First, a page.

“Thirty years ago, having nothing better to do with himself at the time, Gatto tried his hand at school teaching,” (Gatto 1). His distaste for public schools and there methods can be profoundly felt in the leading quote. John Gatto has no affinity, no understanding, and no love for the current methods of education. In fact we can find that he wishes to completely replace the education system as we know it. However, is that really the preeminent manner in which we should go about mending our damaged educational system? For that matter, could a person even justifiably state that our school system is damaged in the manner that it educates? Through Gatto’s writings we gain a profound feeling of his opinions, and what he wishes to change. Now, we must look at our own selves, and find deep down whether we agree, disagree, or are somewhere in the middle. We have to determine what we feel is best for educating our youth in the future.
Looking back and reflecting on the words of Gatto I repeatedly examine the area and ideas of how the classroom education relates to the real world. Many people including myself find the college classroom more of a barrier to becoming a contributing member of society. Personally, it seems to me that the only reason many of us show up day after day is to ultimately achieve a piece of paper that says we are a college graduate. Additionally, so that firm A will hire us because we are so much better than all of the lesser educated. I find that thought process to be flawed in so many ways. Lets look at people in our society that are fantastically successful, yet never graduated with a higher degree.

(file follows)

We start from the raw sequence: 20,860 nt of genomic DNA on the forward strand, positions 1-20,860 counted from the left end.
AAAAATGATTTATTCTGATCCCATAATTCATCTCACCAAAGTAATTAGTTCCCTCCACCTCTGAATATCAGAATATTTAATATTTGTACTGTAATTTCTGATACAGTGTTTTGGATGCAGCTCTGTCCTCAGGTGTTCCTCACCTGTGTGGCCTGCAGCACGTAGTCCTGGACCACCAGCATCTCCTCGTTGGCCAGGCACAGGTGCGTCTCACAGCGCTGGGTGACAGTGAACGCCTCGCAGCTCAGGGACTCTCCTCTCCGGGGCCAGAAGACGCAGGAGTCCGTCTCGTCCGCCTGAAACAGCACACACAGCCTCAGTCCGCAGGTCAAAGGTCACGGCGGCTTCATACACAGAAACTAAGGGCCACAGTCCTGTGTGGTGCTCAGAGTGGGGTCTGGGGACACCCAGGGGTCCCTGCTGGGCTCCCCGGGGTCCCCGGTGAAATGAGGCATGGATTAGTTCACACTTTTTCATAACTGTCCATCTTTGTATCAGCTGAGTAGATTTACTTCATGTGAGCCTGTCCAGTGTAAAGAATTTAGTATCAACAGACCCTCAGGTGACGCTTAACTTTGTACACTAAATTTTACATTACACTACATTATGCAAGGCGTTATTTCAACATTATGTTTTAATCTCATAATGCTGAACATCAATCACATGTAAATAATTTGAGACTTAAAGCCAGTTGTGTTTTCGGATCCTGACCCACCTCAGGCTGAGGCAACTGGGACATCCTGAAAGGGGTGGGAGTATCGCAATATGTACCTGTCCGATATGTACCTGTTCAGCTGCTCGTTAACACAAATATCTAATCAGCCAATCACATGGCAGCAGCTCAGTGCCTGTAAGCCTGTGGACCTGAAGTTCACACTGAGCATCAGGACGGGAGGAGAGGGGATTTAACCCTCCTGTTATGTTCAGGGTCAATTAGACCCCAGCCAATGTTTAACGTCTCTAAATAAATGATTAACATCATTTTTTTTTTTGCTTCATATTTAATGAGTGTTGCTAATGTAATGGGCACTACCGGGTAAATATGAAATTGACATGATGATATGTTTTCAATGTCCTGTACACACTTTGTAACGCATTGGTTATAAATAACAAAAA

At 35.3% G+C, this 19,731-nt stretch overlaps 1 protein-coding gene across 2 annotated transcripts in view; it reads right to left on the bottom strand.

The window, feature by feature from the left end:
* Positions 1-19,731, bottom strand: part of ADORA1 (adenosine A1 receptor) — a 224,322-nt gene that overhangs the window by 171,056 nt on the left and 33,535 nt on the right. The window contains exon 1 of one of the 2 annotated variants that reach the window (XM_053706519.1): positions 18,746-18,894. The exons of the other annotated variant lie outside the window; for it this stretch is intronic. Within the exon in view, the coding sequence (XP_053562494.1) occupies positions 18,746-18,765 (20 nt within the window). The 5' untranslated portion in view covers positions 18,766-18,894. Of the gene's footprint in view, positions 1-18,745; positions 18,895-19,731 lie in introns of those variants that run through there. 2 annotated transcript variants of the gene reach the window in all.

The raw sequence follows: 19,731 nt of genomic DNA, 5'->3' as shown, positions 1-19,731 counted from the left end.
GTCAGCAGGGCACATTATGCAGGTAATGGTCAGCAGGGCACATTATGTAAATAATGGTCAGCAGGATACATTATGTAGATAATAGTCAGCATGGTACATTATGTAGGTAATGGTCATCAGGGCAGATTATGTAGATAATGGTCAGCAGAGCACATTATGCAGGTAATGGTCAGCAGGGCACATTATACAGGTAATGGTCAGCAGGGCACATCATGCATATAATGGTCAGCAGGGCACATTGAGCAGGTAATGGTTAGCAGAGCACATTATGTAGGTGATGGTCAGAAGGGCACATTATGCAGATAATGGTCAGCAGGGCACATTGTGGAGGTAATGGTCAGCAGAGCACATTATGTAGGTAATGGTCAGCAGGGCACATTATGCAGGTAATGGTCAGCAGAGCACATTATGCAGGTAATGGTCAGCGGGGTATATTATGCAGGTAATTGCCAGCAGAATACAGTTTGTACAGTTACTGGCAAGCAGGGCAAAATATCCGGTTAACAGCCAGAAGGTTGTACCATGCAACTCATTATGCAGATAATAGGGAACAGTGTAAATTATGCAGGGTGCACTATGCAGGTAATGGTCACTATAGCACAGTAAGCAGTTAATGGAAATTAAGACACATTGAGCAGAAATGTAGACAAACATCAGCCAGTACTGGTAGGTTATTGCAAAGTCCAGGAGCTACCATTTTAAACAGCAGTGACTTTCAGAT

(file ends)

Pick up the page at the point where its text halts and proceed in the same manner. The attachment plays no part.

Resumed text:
CLICK HERE TO ORDER FOR THIS PAPER…………………….Furthermore, for the purpose of this discussion we will use monetary wealth as a measure of success.
When looking at the world around us we eminently stumble upon something produced by Apple. In fact it is one of the wealthiest and fantastically successful companies in the world. However, Steve Jobs never gained a college degree. In fact, he dropped out after one year at Reed College. Stereotypes would say that he is not fit to hold any sort of higher-level position. That he should not be hired to work at Apple or Microsoft right out of high school because he needs to become further educated. Even more ridiculous is the fact that any company or business would be ecstatic to bring him on to their staff. Why though would they do that? He does not have a college degree, and therefore is dim-witted and does not posses the right skills to hold this kind of position. Why in Sam hell do we put so much stake in getting an education when in reality it does nothing to further us in the working world?
“Gatto noticed that schools and schooling are becoming irrelevant to the businesses and firms of the world”, (Gatto 21). He is having the same exact thoughts that I am, and with that many others are right now. We throw away a substantial part of our life to become “educated” in our school system, and then at some college for what apparent reason. You graduate from college to get a job and what is the first thing you do? You go into training to learn how to do the job, or you interned during college to discover how to accomplish the task in your future career. So what good is all of this blood, sweat, and tears in becoming “educated” really doing? “No one believes that scientists trained in science classes or politicians in civics classes or poets in English classes,” (Gatto 21). People become educated by doing; not by becoming schooled in some classroom in some big concrete building somewhere. It is so blatantly obvious yet no one seems to want to do anything about it.
It is reasonable to say that our educational system has not changed in the past merely because of the amount of work it would take for people to develop a new way of educating our youth. The last thing that people want to do is create more work for themselves. In fact, this poses the idea that Americans to a certain standpoint are somewhat lazy. In this day an age it is all about making life easier. Therefore, by keeping the school system and it’s methods the same it makes everyone’s life easier. That being said, we need to change and do what we haven’t wanted to do in past.